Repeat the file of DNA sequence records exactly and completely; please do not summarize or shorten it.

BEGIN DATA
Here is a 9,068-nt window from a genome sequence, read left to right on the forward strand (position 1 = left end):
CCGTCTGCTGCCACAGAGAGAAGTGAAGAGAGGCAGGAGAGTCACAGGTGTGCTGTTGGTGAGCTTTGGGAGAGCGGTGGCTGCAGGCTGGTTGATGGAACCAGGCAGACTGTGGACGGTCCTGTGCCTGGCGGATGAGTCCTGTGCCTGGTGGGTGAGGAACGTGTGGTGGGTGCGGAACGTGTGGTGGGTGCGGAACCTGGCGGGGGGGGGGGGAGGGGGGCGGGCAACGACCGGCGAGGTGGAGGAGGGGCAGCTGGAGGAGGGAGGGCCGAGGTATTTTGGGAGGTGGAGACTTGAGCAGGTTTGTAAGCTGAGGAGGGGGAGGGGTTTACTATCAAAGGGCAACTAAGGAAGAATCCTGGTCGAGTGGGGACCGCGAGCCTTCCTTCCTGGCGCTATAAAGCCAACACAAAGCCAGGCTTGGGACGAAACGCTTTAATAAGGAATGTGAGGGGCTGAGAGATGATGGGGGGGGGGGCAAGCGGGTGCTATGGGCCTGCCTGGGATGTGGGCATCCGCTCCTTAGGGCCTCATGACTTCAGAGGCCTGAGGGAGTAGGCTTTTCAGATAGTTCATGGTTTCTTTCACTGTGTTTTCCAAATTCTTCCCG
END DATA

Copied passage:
Here is a 9,068-nt window from a genome sequence, read left to right on the forward strand (position 1 = left end):
CCGTCTGCTGCCACAGAGAGAAGTGAAGAGAGGCAGGAGAGTCACAGGTGTGCTGTTGGTGAGCTTTGGGAGAGCGGTGGCTGCAGGCTGGTTGATGGAACCAGGCAGACTGTGGACGGTCCTGTGCCTGGCGGATGAGTCCTGTGCCTGGTGGGTGAGGAACGTGTGGTGGGTGCGGAACGTGTGGTGGGTGCGGAACCTGGCGGGGGGGGGGGGAGGGGGGCGGGCAACGACCGGCGAGGTGGAGGAGGGGCAGCTGGAGGAGGGAGGGCCGAGGTATTTTGGGAGGTGGAGACTTGAGCAGGTTTGTAAGCTGAGGAGGGGGAGGGGTTTACTATCAAAGGGCAACTAAGGAAGAATCCTGGTCGAGTGGGGACCGCGAGCCTTCCTTCCTGGCGCTATAAAGCCAACACAAAGCCAGGCTTGGGACGAAACGCTTTAATAAGGAATGTGAGGGGCTGAGAGATGATGGGGGGGGGGGCAAGCGGGTGCTATGGGCCTGCCTGGGATGTGGGCATCCGCTCCTTAGGGCCTCATGACTTCAGAGGCCTGAGGGAGTAGGCTTTTCAGATAGTTCATGGTTTCTTTCACTGTGTTTTCCAAATTCTTCCCG